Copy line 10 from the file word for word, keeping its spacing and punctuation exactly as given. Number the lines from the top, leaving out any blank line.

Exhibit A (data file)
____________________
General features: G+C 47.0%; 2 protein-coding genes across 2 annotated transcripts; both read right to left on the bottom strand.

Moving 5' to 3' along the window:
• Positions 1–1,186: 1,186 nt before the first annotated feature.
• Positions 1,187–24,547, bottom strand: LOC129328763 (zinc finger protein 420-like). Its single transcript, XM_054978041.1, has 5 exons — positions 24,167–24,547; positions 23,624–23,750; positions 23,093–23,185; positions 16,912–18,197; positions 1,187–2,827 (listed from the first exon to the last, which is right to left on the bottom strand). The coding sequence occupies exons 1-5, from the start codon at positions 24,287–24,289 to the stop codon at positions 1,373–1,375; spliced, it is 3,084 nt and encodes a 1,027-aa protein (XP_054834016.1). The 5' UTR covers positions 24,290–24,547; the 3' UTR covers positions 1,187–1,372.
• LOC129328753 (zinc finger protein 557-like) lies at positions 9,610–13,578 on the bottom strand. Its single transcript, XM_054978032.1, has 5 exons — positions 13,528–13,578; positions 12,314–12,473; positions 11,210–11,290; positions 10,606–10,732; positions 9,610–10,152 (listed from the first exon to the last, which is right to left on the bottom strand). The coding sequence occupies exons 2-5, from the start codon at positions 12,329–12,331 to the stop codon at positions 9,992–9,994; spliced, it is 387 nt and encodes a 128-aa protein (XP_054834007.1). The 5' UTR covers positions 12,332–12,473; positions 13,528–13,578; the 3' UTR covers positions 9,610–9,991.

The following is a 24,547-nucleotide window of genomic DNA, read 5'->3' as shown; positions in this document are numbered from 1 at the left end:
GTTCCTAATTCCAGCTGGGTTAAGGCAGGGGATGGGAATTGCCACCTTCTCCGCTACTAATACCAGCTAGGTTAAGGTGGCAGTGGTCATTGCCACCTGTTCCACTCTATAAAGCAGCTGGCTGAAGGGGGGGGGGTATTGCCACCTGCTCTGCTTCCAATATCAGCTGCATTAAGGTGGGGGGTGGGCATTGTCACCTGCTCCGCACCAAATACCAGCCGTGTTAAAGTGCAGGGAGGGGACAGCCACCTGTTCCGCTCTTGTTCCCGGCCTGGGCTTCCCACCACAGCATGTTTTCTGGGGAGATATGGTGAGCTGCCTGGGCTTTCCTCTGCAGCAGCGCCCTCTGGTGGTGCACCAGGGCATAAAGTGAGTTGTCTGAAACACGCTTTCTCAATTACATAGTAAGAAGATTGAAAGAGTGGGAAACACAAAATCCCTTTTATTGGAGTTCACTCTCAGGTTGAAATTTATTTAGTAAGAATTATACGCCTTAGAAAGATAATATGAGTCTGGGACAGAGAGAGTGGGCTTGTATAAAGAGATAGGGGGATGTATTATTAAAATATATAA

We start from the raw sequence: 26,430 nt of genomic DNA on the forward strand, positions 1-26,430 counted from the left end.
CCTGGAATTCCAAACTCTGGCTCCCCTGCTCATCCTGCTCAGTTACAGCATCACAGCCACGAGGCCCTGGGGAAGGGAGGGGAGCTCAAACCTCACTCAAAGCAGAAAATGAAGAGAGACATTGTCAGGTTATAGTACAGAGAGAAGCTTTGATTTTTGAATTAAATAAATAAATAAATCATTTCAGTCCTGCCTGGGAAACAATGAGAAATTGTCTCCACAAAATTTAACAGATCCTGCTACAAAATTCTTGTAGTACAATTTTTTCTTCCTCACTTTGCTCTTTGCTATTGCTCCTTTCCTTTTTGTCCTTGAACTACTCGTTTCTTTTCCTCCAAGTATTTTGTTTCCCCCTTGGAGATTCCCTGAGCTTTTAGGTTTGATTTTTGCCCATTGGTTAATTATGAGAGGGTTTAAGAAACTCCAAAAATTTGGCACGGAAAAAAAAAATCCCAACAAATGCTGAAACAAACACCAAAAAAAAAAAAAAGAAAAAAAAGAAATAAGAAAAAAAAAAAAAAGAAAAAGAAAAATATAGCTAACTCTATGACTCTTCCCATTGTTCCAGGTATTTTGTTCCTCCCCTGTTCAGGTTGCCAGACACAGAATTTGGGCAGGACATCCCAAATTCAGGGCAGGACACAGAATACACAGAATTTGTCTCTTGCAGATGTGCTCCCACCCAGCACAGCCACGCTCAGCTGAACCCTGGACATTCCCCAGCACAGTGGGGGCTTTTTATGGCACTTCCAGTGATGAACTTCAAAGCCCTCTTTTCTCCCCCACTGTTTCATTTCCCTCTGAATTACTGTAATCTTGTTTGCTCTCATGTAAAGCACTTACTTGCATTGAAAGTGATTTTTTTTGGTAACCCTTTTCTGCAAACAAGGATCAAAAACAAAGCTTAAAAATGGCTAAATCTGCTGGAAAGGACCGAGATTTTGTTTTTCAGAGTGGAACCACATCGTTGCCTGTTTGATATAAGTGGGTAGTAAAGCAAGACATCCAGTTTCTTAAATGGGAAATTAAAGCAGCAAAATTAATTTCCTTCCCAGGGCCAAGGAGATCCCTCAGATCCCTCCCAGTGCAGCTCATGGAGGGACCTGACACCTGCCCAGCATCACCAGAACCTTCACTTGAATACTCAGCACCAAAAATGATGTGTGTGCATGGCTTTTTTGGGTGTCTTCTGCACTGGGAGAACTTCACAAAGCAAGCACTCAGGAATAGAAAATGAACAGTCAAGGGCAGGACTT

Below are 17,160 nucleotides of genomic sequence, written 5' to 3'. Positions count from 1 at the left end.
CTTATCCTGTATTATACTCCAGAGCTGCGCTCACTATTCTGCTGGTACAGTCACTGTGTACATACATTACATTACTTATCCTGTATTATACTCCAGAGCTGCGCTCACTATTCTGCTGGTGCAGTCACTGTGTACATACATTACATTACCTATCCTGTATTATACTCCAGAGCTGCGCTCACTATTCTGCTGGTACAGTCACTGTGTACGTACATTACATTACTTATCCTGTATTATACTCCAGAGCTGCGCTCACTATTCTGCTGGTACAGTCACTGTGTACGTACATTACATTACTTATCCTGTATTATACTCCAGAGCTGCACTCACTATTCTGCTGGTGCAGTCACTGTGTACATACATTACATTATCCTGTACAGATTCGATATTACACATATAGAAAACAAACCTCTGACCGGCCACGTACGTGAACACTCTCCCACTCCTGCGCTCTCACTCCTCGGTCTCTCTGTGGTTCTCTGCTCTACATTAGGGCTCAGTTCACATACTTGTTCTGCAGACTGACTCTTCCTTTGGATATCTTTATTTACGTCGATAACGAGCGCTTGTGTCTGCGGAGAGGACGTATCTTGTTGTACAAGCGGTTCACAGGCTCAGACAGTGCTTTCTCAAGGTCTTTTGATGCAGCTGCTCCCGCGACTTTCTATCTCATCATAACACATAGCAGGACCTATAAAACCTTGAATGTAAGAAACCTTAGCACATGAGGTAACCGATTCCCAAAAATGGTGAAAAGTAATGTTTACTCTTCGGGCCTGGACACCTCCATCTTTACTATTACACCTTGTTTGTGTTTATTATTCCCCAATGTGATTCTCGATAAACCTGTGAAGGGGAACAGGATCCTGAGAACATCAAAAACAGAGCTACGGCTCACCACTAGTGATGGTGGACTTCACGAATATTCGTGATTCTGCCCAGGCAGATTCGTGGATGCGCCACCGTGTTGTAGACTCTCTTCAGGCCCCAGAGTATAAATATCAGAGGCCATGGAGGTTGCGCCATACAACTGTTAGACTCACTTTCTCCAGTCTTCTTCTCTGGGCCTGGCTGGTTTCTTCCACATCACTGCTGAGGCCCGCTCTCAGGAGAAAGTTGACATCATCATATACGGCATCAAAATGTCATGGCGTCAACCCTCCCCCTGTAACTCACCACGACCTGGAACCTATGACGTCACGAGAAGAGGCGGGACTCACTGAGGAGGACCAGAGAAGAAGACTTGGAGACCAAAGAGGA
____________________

Below are 17,160 nucleotides of genomic sequence, written 5' to 3'. Positions count from 1 at the left end.